By Ruth Behar | When I called myself a vulnerable observer twenty-five years ago, most other scholars looked at me askance. The word “vulnerable” wasn’t on everyone’s lips then, so it always took a moment for colleagues to realize that it could be used in a positive way as something to be embraced rather than avoided at all costs. But since the 1990s, the word “vulnerable” has gone through a boom in the English language. We hear the word daily, referring to people, the environment, the planet.
Talk about an affront to human life. In a bait-and-switch tactic to push the Right’s anti-immigrant message, FL Governor Ron DeSantis paid to send 50 migrants like cattle on an airplane from San Antonio, TX, to Martha’s Vineyard, MA. The migrants were told they’d land in Boston, where they could get expedited work papers. On top of that, hundreds of thousands of people across Puerto Rico are waiting for water and power to be restored after Hurricane Fiona knocked out power lines and collapsed infrastructure with massive flooding. A rough way for Hispanic/Latinx Heritage Month to start.
We did it! We made it to the finish line of another plague year! Just a few more weeks left. Even though it’s not New Year’s Eve yet, uncork some bubbly to celebrate. We earned it. Our big wish for the new year: no more COVID variants. Delta, Mu, Omicron . . . Worst. Upgrades. Ever. Before we slam the door on 2021, we need to applaud and thank our authors and staff for the blog posts they wrote for the Broadside.
A Q&A with Ruth Behar | So much has changed in the last twenty-five years that sometimes we forget how different were the paradigms we worked with before. Anthropologists were taught that they had to approach their research from a distance. This meant silencing the story of your entanglement with a specific set of people, in a specific place, in a specific moment in time, and how knowledge gets produced in this messy, haunting, unrepeatable process.
By Ruth Behar | If I had to choose one aspect of my life that had the greatest impact on me as a thinker and a writer, it would be that I was born a Jew in Cuba. And after that, it would be that I came to the United States as an immigrant child, carrying this doubled sense of identity which would eventually be articulated in an American context in the English language, but always with a longing for the native Spanish that was spoken in my family. As a girl and a young woman growing up in New York, I struggled to find a way to give voice to the experience of being a Cuban immigrant, while always yearning to know the island that my family remembered nostalgically, but to which I was told we would never again return to live.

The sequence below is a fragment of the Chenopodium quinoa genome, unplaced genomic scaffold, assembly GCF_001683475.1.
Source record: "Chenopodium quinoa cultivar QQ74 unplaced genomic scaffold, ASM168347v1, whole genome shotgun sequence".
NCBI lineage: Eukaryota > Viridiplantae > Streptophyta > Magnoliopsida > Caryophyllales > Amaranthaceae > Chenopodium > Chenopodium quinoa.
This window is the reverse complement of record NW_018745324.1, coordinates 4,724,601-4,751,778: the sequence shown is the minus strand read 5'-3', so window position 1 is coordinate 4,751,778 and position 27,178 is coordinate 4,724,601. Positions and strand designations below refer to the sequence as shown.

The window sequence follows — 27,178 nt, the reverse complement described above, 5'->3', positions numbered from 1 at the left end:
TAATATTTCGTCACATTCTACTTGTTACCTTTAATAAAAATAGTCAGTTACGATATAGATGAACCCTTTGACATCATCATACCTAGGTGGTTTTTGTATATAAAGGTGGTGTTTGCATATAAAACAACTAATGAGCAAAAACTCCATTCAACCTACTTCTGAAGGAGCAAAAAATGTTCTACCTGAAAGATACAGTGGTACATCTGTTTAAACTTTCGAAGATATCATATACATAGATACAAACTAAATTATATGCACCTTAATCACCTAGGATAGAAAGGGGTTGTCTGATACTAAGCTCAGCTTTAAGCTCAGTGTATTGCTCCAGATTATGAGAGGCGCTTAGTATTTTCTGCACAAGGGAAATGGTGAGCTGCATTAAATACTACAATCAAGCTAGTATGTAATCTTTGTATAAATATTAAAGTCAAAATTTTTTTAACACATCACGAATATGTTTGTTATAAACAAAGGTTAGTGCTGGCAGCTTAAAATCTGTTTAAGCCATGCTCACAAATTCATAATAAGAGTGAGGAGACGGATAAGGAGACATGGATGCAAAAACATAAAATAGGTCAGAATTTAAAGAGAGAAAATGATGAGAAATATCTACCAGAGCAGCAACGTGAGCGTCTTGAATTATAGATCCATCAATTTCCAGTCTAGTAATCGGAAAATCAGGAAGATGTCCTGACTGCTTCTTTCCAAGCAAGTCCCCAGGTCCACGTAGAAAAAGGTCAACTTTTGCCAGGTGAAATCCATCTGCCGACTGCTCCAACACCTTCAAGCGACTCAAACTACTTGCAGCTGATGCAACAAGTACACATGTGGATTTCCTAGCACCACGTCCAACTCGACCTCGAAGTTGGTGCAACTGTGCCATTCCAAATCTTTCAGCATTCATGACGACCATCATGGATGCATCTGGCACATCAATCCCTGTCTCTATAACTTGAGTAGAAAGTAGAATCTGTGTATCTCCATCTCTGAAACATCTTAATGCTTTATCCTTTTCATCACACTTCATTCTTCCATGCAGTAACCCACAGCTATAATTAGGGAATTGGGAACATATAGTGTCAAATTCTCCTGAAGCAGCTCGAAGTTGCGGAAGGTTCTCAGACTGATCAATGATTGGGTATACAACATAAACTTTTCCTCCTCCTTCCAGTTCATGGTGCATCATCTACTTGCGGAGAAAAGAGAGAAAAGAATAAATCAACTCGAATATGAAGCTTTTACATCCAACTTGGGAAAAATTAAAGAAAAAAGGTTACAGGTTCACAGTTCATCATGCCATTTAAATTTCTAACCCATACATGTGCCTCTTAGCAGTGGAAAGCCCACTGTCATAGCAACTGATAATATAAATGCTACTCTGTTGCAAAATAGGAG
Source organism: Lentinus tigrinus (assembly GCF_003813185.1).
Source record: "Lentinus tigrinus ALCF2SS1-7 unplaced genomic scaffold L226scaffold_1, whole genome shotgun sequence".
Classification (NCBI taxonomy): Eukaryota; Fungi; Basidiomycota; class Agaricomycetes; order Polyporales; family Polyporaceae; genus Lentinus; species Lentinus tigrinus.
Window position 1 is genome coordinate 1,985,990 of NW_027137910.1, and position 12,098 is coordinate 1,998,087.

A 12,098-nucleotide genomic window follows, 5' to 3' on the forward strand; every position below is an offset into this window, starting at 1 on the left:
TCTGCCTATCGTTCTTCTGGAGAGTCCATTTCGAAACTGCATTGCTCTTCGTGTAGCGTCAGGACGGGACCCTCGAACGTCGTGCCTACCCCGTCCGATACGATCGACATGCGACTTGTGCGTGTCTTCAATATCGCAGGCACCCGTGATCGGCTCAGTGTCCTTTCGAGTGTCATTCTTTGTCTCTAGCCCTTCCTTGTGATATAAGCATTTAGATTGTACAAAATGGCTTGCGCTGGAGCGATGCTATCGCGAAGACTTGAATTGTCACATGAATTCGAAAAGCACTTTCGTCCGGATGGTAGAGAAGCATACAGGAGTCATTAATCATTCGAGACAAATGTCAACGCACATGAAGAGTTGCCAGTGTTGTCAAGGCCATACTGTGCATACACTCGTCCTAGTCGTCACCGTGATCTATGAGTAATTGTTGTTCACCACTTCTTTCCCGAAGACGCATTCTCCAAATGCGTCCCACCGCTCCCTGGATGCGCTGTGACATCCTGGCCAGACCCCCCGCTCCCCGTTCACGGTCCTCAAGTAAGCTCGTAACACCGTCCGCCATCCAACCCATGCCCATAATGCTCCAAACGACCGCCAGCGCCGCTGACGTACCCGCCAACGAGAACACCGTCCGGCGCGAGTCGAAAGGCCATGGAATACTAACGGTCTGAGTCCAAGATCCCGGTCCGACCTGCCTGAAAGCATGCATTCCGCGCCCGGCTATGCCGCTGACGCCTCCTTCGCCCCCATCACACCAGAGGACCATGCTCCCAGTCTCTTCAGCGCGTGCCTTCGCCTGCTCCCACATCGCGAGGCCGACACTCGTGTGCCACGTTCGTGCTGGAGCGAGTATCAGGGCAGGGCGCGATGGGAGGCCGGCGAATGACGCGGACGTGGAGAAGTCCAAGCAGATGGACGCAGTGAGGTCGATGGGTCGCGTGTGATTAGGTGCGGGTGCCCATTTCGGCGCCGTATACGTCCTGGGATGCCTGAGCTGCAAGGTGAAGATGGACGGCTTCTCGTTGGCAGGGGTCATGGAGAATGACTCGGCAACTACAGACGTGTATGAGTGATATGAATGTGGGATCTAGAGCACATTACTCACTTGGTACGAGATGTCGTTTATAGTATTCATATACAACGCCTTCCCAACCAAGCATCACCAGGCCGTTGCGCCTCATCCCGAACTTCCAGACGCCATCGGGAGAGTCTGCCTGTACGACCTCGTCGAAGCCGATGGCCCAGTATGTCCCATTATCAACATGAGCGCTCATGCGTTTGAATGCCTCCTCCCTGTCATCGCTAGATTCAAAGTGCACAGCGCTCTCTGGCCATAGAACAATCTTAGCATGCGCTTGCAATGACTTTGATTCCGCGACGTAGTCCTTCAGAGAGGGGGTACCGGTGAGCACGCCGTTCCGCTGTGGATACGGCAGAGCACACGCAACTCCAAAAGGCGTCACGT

By Ruth BeharLike all children of Cuban exiles who came to the United States in the early 1960s, I heard the name “Fidel Castro” constantly. He was the sole person responsible for the sorrow of my parents and grandparents, aunts, uncles, and cousins who lost their beloved home in Cuba. As Cuban Jews, the wound came atop another wound. My grandparents, Jews from Poland and Turkey, were double refugees—they fled Europe on the eve of the Holocaust, finding refuge in a tropical island of rumba and sugarcane where everyone called each other “mi corazón” and anti-Semitism didn’t exist.
By Ruth Behar This blog appeared originally on Bridges to/from Cuba. For years Richard Blanco and I had talked about traveling to Cuba together. Finally the time seemed right. On June 13th, we met up at the airport in Miami....
In 1983, a chance encounter connected young anthropologist Ruth Behar to a Mexican street peddler named Esperanza Hernandez in ways that would resonate throughout the years, and would continue to live on after Esperanza’s death in 2014.